London is the capital and largest city of both England and the United Kingdom. Standing on the River Thames in the south-east of England, at the head of its 50-mile estuary leading to the North Sea, London has been a major settlement for two millennia. Londinium was founded by the Romans; the City of London, London's ancient core − an area of just 1.12 square miles and colloquially known as the Square Mile − retains boundaries that follow its medieval limits. The City of Westminster is an Inner London borough holding city status. Greater London is governed by the Mayor of the London Assembly. London is considered to be one of the world's most important global cities and has been termed the world's most powerful, most desirable, most influential, most visited, most expensive, sustainable, most investment friendly, most popular for work, the most vegetarian friendly city in the world. London exerts a considerable impact upon the arts, education, fashion, healthcare, professional services and development, tourism and transportation.
London ranks 26 out of 300 major cities for economic performance. It is one of the largest financial centres and has either the fifth or sixth largest metropolitan area GDP, it is the most-visited city as measured by international arrivals and has the busiest city airport system as measured by passenger traffic. It is the leading investment destination, hosting more international retailers and ultra high-net-worth individuals than any other city. London's universities form the largest concentration of higher education institutes in Europe. In 2012, London became the first city to have hosted three modern Summer Olympic Games. London has a diverse range of people and cultures, more than 300 languages are spoken in the region, its estimated mid-2016 municipal population was 8,787,892, the most populous of any city in the European Union and accounting for 13.4% of the UK population. London's urban area is the second most populous in the EU, after Paris, with 9,787,426 inhabitants at the 2011 census.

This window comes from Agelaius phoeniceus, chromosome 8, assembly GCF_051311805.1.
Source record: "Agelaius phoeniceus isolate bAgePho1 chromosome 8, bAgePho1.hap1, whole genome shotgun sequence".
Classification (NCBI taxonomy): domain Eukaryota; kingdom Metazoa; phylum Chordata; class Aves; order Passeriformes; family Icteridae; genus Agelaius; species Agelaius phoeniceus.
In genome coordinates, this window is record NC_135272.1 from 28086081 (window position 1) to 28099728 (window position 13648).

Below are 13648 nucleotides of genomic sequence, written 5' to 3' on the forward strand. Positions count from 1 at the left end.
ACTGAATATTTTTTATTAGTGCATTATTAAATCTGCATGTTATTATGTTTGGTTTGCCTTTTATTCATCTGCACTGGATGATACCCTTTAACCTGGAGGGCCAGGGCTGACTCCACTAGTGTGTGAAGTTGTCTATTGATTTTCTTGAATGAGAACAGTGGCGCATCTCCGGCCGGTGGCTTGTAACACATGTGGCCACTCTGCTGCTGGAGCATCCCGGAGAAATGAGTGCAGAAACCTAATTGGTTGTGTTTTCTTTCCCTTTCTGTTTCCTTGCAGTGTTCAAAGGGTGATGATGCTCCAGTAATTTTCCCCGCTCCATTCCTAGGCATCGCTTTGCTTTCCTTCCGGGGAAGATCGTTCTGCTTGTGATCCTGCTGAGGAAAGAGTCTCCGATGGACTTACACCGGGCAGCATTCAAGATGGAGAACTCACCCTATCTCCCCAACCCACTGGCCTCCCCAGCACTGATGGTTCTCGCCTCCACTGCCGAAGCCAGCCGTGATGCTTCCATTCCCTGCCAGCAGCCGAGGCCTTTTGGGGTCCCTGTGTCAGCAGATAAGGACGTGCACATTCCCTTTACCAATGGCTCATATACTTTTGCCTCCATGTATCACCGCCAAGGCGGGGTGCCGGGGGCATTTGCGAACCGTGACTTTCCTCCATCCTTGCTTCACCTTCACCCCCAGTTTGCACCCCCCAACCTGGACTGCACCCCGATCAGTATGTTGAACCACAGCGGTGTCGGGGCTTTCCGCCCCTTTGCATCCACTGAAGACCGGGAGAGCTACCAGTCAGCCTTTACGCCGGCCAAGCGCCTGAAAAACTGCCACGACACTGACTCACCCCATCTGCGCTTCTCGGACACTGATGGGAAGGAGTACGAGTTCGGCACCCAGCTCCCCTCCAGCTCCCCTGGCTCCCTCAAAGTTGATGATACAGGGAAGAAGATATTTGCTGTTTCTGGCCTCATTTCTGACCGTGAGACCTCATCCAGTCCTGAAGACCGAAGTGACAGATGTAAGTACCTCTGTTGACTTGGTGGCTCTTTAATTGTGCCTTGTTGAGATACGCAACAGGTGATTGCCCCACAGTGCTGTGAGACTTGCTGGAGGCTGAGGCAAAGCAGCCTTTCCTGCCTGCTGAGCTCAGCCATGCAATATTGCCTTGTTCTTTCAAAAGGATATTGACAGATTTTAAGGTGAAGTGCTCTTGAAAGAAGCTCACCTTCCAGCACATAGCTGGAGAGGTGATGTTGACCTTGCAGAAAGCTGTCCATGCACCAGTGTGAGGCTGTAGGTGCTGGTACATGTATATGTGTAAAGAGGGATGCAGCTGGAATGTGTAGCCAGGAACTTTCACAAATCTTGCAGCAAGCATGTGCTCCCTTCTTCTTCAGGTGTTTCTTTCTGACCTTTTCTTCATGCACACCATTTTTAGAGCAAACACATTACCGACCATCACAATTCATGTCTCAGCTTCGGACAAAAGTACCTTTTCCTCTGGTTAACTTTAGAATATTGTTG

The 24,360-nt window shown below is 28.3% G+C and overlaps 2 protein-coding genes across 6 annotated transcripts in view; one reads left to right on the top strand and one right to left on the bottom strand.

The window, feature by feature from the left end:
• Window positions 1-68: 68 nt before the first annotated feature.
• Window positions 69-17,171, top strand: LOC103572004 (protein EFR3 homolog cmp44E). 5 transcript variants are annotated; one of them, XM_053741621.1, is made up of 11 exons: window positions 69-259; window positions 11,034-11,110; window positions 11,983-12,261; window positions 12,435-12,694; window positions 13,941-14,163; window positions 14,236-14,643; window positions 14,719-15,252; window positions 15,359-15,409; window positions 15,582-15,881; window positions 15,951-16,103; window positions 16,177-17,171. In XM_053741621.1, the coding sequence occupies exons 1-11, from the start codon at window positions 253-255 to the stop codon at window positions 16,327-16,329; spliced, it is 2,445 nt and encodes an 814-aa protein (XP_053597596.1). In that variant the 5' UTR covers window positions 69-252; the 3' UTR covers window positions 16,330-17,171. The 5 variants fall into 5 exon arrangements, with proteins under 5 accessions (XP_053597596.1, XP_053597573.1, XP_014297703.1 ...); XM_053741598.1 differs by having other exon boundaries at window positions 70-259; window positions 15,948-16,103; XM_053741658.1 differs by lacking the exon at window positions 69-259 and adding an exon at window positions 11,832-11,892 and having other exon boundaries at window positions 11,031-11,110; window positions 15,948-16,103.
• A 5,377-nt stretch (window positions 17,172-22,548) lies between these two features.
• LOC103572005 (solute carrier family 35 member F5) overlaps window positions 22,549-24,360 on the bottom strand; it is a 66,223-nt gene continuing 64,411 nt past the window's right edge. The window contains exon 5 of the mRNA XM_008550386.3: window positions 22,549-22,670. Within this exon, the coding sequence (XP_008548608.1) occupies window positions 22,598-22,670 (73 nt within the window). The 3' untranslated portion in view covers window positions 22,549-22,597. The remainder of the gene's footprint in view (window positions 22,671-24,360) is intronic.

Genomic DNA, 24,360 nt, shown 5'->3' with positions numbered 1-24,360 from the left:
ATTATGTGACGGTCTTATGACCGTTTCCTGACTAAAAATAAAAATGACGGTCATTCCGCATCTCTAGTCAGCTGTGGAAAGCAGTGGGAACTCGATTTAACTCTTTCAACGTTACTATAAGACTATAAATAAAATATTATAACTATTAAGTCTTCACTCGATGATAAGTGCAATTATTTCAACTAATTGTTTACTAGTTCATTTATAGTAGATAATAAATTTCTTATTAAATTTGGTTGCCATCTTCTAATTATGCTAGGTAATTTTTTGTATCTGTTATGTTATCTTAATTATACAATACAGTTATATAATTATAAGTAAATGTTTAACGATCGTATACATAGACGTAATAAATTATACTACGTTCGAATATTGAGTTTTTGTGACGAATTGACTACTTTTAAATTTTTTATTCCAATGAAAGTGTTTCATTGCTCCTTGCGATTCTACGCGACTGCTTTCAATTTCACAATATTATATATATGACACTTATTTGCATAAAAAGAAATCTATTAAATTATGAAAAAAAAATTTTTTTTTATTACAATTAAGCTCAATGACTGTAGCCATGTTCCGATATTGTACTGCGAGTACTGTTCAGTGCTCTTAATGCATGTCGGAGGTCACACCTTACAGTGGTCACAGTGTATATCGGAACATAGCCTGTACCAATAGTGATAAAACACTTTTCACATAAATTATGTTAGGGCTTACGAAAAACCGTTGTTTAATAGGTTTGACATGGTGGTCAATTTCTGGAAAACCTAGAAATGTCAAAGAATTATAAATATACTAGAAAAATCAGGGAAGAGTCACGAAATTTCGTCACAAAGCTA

The population within the London commuter belt is the most populous in the EU with 14,040,163 inhabitants in 2016. London was the world's most populous city from c. 1831 to 1925. London contains four World Heritage Sites: the Tower of London. Other landmarks include Buckingham Palace, the London Eye, Piccadilly Circus, St Paul's Cathedral, Tower Bridge, Trafalgar Square and The Shard. London has numerous museums, galleries and sporting events; these include the British Museum, National Gallery, Natural History Museum, Tate Modern, British Library and West End theatres. The London Underground is the oldest underground railway network in the world. "London" is an ancient name, attested in the first century AD in the Latinised form Londinium. Over the years, the name has attracted many mythicising explanations; the earliest attested appears in Geoffrey of Monmouth's Historia Regum Britanniae, written around 1136. This had it that the name originated from a supposed King Lud, who had taken over the city and named it Kaerlud.